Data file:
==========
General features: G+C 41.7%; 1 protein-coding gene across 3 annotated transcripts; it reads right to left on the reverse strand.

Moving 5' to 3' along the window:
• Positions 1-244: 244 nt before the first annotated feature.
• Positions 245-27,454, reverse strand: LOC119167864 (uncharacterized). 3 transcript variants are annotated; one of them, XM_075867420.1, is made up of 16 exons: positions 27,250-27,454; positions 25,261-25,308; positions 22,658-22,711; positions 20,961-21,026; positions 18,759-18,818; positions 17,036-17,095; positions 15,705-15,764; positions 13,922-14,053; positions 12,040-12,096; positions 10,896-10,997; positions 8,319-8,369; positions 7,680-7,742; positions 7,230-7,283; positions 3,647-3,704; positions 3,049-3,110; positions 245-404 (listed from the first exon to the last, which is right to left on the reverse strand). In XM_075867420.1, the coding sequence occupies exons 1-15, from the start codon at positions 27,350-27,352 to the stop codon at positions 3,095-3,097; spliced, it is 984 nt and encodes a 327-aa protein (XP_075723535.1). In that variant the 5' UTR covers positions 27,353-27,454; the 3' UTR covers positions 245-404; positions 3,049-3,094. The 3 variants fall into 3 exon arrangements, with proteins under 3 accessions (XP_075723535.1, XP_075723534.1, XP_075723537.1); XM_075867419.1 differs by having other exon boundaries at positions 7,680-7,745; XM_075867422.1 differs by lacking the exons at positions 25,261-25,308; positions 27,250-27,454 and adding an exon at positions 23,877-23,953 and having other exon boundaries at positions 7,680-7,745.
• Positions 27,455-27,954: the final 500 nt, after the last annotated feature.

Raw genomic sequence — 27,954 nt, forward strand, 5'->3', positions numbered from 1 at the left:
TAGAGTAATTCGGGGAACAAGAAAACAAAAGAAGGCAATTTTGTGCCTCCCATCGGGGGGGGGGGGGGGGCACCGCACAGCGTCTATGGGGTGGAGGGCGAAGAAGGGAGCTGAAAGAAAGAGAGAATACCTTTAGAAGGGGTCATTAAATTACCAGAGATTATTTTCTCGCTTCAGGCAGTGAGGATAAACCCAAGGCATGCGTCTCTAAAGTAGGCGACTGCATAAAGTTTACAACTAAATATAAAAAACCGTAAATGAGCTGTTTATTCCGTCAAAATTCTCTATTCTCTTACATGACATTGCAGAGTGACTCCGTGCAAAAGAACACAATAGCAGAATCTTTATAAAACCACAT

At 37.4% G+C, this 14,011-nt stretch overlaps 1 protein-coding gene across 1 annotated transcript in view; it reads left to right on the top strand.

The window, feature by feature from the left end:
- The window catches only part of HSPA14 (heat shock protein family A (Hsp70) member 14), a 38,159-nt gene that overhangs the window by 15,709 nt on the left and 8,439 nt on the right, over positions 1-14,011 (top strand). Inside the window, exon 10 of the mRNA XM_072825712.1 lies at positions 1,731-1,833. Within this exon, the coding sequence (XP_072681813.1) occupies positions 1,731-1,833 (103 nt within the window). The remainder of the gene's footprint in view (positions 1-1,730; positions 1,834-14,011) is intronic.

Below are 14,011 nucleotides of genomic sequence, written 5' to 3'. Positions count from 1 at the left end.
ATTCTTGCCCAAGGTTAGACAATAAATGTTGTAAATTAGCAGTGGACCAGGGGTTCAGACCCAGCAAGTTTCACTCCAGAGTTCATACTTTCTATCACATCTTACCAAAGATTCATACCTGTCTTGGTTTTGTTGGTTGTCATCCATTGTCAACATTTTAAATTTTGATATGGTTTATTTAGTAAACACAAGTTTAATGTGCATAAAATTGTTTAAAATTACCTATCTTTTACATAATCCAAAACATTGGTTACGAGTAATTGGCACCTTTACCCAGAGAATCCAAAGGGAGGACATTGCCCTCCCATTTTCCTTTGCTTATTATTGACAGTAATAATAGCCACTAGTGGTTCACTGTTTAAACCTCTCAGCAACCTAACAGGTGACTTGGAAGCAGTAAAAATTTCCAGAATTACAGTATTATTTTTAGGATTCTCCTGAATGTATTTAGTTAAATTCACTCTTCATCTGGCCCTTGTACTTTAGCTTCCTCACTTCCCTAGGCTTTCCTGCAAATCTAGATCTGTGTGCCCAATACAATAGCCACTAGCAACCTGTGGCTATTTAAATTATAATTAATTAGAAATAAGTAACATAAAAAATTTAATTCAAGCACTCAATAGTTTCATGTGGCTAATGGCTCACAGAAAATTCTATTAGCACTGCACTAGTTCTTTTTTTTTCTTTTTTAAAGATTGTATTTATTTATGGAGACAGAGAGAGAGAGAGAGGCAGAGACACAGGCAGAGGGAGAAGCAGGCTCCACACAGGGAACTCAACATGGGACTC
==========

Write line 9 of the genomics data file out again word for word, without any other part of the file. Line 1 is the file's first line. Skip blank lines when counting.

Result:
The window, feature by feature from the left end: